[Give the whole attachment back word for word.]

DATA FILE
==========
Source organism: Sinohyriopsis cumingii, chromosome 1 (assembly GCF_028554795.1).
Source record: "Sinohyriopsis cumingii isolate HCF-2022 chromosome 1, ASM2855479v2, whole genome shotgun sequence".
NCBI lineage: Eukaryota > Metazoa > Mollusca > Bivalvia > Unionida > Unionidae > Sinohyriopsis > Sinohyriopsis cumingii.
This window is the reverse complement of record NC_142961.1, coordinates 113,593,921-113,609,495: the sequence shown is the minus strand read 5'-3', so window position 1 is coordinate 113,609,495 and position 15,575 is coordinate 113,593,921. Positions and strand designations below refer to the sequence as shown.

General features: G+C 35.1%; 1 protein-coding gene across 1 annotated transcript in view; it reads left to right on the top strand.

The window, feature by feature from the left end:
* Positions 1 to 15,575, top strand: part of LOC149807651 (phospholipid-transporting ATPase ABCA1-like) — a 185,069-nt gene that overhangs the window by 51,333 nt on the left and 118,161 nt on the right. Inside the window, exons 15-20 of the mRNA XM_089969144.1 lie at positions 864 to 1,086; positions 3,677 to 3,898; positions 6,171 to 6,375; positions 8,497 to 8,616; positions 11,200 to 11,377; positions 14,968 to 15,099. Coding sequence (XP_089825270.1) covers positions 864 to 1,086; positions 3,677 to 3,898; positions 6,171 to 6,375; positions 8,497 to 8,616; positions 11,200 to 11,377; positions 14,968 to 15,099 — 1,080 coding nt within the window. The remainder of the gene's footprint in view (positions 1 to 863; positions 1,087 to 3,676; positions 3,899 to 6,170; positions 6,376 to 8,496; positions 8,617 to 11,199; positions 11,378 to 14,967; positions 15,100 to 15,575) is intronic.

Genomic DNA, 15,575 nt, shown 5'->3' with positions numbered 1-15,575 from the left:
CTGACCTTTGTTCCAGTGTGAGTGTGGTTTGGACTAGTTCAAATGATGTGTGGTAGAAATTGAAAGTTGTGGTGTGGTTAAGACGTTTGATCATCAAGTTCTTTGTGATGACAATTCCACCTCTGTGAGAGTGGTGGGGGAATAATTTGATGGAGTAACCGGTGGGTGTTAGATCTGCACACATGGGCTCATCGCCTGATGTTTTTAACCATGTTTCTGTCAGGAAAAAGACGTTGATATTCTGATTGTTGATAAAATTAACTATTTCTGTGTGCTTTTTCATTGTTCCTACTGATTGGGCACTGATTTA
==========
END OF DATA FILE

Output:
Source organism: Sinohyriopsis cumingii, chromosome 1 (assembly GCF_028554795.1).
Source record: "Sinohyriopsis cumingii isolate HCF-2022 chromosome 1, ASM2855479v2, whole genome shotgun sequence".
NCBI lineage: Eukaryota > Metazoa > Mollusca > Bivalvia > Unionida > Unionidae > Sinohyriopsis > Sinohyriopsis cumingii.
This window is the reverse complement of record NC_142961.1, coordinates 113,593,921-113,609,495: the sequence shown is the minus strand read 5'-3', so window position 1 is coordinate 113,609,495 and position 15,575 is coordinate 113,593,921. Positions and strand designations below refer to the sequence as shown.

General features: G+C 35.1%; 1 protein-coding gene across 1 annotated transcript in view; it reads left to right on the top strand.

The window, feature by feature from the left end:
* Positions 1 to 15,575, top strand: part of LOC149807651 (phospholipid-transporting ATPase ABCA1-like) — a 185,069-nt gene that overhangs the window by 51,333 nt on the left and 118,161 nt on the right. Inside the window, exons 15-20 of the mRNA XM_089969144.1 lie at positions 864 to 1,086; positions 3,677 to 3,898; positions 6,171 to 6,375; positions 8,497 to 8,616; positions 11,200 to 11,377; positions 14,968 to 15,099. Coding sequence (XP_089825270.1) covers positions 864 to 1,086; positions 3,677 to 3,898; positions 6,171 to 6,375; positions 8,497 to 8,616; positions 11,200 to 11,377; positions 14,968 to 15,099 — 1,080 coding nt within the window. The remainder of the gene's footprint in view (positions 1 to 863; positions 1,087 to 3,676; positions 3,899 to 6,170; positions 6,376 to 8,496; positions 8,617 to 11,199; positions 11,378 to 14,967; positions 15,100 to 15,575) is intronic.

Genomic DNA, 15,575 nt, shown 5'->3' with positions numbered 1-15,575 from the left:
CTGACCTTTGTTCCAGTGTGAGTGTGGTTTGGACTAGTTCAAATGATGTGTGGTAGAAATTGAAAGTTGTGGTGTGGTTAAGACGTTTGATCATCAAGTTCTTTGTGATGACAATTCCACCTCTGTGAGAGTGGTGGGGGAATAATTTGATGGAGTAACCGGTGGGTGTTAGATCTGCACACATGGGCTCATCGCCTGATGTTTTTAACCATGTTTCTGTCAGGAAAAAGACGTTGATATTCTGATTGTTGATAAAATTAACTATTTCTGTGTGCTTTTTCATTGTTCCTACTGATTGGGCACTGATTTA